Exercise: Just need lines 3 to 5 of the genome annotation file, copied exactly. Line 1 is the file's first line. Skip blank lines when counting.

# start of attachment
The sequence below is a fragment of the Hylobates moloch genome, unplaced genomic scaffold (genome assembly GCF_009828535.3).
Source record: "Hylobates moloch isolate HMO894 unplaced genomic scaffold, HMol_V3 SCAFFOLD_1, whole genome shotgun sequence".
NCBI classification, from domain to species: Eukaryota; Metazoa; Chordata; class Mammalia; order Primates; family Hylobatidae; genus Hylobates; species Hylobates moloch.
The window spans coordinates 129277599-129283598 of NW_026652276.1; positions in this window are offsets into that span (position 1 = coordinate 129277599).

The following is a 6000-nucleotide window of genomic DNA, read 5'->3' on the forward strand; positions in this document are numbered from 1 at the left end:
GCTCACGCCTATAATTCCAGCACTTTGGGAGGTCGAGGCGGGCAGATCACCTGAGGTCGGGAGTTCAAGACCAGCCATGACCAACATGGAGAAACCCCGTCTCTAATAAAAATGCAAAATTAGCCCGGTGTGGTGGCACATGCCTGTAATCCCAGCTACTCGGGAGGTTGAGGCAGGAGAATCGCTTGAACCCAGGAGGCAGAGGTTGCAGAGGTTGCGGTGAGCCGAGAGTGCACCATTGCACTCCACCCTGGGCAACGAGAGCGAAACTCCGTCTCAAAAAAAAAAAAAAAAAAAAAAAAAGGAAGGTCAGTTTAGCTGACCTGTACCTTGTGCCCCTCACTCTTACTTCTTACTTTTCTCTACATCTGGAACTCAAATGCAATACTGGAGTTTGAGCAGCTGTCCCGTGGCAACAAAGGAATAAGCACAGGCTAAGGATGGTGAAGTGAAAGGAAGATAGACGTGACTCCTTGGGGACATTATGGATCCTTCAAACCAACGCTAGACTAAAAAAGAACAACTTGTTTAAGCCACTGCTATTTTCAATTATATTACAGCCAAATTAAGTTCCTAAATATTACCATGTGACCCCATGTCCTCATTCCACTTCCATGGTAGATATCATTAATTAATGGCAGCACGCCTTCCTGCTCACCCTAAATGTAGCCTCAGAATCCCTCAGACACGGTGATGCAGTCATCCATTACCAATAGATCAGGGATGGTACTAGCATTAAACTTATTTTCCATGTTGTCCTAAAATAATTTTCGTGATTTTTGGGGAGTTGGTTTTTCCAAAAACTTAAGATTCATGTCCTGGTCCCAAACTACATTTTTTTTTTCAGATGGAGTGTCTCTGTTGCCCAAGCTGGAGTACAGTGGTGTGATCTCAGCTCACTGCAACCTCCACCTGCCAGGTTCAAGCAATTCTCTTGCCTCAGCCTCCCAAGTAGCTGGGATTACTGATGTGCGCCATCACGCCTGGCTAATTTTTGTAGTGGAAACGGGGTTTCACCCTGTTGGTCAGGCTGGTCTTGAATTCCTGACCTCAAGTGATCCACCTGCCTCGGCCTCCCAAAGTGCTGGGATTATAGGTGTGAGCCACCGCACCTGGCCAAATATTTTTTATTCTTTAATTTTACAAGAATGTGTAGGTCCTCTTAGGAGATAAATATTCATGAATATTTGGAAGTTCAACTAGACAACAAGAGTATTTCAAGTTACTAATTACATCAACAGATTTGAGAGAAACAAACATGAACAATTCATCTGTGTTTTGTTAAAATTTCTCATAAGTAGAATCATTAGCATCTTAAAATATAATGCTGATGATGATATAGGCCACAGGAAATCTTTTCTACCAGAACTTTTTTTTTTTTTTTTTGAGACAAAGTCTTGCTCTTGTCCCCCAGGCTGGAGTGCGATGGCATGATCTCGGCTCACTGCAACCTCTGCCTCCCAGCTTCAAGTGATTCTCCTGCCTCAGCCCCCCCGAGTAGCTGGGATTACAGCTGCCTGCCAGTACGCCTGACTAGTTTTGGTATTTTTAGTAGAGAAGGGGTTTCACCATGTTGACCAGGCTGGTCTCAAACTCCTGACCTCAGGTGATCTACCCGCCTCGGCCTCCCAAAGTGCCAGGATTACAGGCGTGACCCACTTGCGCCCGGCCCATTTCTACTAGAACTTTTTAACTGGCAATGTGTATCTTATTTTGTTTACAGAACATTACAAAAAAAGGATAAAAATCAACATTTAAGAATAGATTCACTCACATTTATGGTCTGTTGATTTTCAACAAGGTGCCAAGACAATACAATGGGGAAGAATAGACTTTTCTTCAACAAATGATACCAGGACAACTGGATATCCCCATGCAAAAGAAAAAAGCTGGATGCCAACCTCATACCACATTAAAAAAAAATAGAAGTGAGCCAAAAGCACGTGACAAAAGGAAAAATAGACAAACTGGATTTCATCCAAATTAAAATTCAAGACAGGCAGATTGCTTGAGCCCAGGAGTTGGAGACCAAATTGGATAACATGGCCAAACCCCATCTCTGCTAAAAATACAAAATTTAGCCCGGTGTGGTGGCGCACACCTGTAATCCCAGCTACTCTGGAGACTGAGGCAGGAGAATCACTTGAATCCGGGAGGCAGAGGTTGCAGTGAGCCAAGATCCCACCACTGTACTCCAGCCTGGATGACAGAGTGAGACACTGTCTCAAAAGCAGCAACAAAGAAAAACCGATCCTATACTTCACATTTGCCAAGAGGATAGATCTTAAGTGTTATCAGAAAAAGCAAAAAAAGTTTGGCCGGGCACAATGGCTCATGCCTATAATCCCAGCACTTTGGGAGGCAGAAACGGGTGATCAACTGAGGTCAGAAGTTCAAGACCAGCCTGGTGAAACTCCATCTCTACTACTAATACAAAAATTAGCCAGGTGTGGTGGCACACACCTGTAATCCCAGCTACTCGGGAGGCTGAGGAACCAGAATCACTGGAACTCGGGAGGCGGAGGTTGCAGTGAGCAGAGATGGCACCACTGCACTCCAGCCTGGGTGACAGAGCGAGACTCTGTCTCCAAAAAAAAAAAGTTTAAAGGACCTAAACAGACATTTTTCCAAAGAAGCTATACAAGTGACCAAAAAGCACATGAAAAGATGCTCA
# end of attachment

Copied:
NCBI classification, from domain to species: Eukaryota; Metazoa; Chordata; class Mammalia; order Primates; family Hylobatidae; genus Hylobates; species Hylobates moloch.
The window spans coordinates 129277599-129283598 of NW_026652276.1; positions in this window are offsets into that span (position 1 = coordinate 129277599).

The following is a 6000-nucleotide window of genomic DNA, read 5'->3' on the forward strand; positions in this document are numbered from 1 at the left end: